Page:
In the vast expanse of time, life on Earth began with a single-celled microbe. However, the transition to the multicellular world we inhabit today is owed to a vital chemical process known as biomineralization. It is through this process that living organisms produce hardened mineralized tissue, such as skeletons. Not only did biomineralization give rise to the diverse array of body plans we see today, but it also had a profound impact on the planet’s carbon cycle.
Unearthing Clues in Namibia
In the Tsau Khaeb National Park of Namibia, researchers have made a remarkable discovery. Fossilized skeletons of cloudinids, specifically Cloudina, have been found dating back to approximately 551-550 million years ago in the Ediacaran period, which spans from 635-538 million years ago. These tubular structures, comprised of carbonate cones up to ~1.5cm in length, provide a valuable opportunity to study the origins of biomineralization and understand its significance.
To shed light on the location, timing, and reasons behind the initiation of biomineralization on Earth, a research team led by Dr. Fred Bowyer from the University of Edinburgh conducted a comprehensive study. Their research, recently published in Earth and Planetary Science Letters, combined sediment analysis with geochemical data in the form of carbon and oxygen isotopes.
Their investigation focused on limestones in the Kliphoek Member of the Nama Group, a geological formation. These sediments were believed to have been deposited in a shallow sea during a period of lowstand before transitioning into open marine conditions. The Nama Group rocks, often referred to as the “Biological Big Bang,” are highly significant for understanding the radiation of life during the Cambrian period, approximately 538-485 million years ago.
The Story Written in Rocks
During fieldwork in Namibia, the researchers closely examined the layered structure of the rock units. Within these bedding planes, traces of ancient activity known as ichnofossils provided glimpses into the history of life. These structures were believed to be created by soft-bodied microbes and were found in the lower part of the study site (Mara Member) before the onset of biocalcification. Moving upward, the researchers began to observe the first signs of Cloudina in the Kliphoek Member, characterized by distinctive conical fossils with nested cone structures.
To unravel the secrets hidden within the rocks, the researchers analyzed the carbon and oxygen isotopes present in the calcium carbonate limestone that encased the fossils. These isotopes reveal information about the marine environment and the planet as a whole.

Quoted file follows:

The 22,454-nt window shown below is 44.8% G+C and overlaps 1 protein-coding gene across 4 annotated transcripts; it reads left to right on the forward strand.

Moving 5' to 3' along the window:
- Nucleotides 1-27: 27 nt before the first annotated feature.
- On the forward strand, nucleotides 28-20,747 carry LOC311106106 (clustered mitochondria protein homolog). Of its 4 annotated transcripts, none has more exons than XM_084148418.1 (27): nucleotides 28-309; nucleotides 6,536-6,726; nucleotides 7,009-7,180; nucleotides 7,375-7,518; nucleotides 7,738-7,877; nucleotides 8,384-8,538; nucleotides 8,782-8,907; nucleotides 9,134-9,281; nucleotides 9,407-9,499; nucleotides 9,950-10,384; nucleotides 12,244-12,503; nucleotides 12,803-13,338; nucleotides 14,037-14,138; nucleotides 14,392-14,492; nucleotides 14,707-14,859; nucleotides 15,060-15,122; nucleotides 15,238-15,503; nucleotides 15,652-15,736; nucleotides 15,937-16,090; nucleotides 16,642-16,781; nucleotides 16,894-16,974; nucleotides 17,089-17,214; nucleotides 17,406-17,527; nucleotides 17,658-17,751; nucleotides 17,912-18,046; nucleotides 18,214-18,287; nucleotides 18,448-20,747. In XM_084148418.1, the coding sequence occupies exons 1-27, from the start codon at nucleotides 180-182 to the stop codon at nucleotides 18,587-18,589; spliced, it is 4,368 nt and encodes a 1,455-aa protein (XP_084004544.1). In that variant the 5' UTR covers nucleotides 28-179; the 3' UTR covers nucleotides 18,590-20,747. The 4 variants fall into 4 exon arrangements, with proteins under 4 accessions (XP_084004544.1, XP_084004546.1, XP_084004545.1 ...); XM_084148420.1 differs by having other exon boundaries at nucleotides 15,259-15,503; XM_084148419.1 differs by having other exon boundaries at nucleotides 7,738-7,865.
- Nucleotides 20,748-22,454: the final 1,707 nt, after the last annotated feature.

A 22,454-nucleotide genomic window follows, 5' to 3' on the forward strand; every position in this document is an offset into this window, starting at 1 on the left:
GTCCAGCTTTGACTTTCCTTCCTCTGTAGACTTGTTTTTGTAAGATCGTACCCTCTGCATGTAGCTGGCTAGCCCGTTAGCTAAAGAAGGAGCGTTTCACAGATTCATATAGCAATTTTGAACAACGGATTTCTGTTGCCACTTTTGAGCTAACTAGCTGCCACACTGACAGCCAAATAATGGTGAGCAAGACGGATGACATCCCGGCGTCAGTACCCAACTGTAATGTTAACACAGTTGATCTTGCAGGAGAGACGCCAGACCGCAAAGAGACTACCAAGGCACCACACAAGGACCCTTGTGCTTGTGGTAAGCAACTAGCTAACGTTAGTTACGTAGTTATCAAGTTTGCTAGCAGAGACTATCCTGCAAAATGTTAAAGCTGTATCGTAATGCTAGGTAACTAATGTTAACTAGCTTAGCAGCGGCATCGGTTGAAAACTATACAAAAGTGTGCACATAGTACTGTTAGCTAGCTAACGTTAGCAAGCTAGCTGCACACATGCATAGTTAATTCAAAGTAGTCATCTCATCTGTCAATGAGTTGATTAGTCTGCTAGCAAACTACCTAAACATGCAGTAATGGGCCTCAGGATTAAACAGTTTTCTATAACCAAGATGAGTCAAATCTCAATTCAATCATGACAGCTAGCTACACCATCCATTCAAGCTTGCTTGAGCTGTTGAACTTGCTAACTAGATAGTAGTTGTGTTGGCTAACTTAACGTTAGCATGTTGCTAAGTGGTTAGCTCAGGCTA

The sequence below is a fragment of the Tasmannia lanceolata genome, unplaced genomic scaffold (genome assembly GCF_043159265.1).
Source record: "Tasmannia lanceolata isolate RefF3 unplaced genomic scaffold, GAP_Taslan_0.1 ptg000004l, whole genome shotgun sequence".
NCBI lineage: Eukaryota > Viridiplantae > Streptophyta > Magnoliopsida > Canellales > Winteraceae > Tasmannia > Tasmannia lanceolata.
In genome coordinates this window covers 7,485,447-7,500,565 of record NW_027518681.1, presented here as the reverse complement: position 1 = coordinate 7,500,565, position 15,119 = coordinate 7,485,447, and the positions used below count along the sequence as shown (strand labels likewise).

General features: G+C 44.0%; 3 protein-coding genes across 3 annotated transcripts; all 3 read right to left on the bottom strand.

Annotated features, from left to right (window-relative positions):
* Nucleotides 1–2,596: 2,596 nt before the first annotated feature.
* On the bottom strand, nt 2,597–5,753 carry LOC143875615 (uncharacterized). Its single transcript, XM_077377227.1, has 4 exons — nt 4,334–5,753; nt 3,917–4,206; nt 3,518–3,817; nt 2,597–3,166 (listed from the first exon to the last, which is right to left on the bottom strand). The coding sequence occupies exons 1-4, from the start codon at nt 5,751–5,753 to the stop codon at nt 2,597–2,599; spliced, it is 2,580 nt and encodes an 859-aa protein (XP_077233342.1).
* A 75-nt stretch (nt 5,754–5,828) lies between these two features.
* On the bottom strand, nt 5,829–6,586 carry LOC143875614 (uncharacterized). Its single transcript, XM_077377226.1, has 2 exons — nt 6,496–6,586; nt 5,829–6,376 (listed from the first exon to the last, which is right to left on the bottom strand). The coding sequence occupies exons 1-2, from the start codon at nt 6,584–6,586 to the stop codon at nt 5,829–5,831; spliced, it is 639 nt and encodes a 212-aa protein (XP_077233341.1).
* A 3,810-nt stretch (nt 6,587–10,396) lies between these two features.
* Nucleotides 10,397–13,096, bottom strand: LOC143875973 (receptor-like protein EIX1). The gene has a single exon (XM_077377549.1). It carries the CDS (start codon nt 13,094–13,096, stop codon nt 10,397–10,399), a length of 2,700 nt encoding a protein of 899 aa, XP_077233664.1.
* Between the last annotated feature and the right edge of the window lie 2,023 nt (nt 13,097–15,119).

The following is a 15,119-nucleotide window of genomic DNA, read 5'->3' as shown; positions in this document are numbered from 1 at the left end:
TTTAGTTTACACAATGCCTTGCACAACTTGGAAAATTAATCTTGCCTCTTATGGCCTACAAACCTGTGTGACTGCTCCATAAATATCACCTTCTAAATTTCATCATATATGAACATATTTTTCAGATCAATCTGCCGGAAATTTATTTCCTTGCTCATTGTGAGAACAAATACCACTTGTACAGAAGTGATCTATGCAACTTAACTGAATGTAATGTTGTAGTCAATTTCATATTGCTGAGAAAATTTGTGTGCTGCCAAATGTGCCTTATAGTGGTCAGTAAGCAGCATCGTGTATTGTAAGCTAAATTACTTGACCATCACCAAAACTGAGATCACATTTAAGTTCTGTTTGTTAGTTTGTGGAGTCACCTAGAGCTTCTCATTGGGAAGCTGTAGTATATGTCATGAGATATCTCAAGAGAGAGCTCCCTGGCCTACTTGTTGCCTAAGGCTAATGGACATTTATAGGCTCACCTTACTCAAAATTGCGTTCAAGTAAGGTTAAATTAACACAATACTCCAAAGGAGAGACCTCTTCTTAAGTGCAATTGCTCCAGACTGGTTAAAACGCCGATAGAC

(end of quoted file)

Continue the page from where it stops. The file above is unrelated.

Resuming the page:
Carbon isotopes, specifically the ratio of lighter 12C to 13C, are influenced by various factors such as photosynthesis, respiration, and upwelling zones. Generally, greater ocean productivity by photosynthesizing organisms leads to the use of lighter 12C, resulting in an ocean enriched in 13C. On the other hand, oxygen isotopes, the ratio of 16O to 18O, provide insights into environmental conditions. Warmer global temperatures, for example, encourage evaporation of seawater, leaving the ocean enriched in heavier 18O.
The dataset from Namibia exhibited a range of carbonate-derived 12C/13C ratios, from -7.24‰ to +2.91‰, and 16O/18O ratios from -12.14‰ to -0.78‰, increasing up the stratigraphic section. Notably, Cloudina-bearing units displayed lower mean 12C/13C ratios and oscillating 16O/18O ratios. This suggests that Cloudina originated in a semi-restricted environment connected to the open marine conditions but with limited access, characterized by lower oxygen levels.
The Role of Marine Transgression
The isotopic data further revealed the importance of high carbonate concentrations in the ocean for the formation of Cloudina’s calcified structures. A period of marine transgression, where the shoreline moved landward, resulted in shallow intertidal conditions within the study site’s evaporite basin during the Mara Member. This was followed by a rise in sea level, leading to the deposition of sandstones and calcitic sediments in the shallow open marine conditions of the Kliphoek Member.
During subsequent sea level fall, open marine carbonates were deposited above a redoxcline, a layer characterized by significant differences in water oxygenation. It is within this dynamic environment that Cloudina biomineralization took place. The research team suggests that the appearance of skeletonization was driven by the opportunistic colonization of short-lived periods of oxygenation in otherwise relatively anoxic conditions, coupled with oscillations in sea level.
Building upon previous research, this study highlights the evolutionary novelty of skeletonization and its close association with the instability of the marine environment. The origins of biomineralization can be traced back to a low oxygen environment with intermittent periods of higher oxygenation. This research provides valuable insights into the ancient history of Earth, shedding light on the emergence of multicellular life and the profound impact of biomineralization on our planet’s carbon cycle.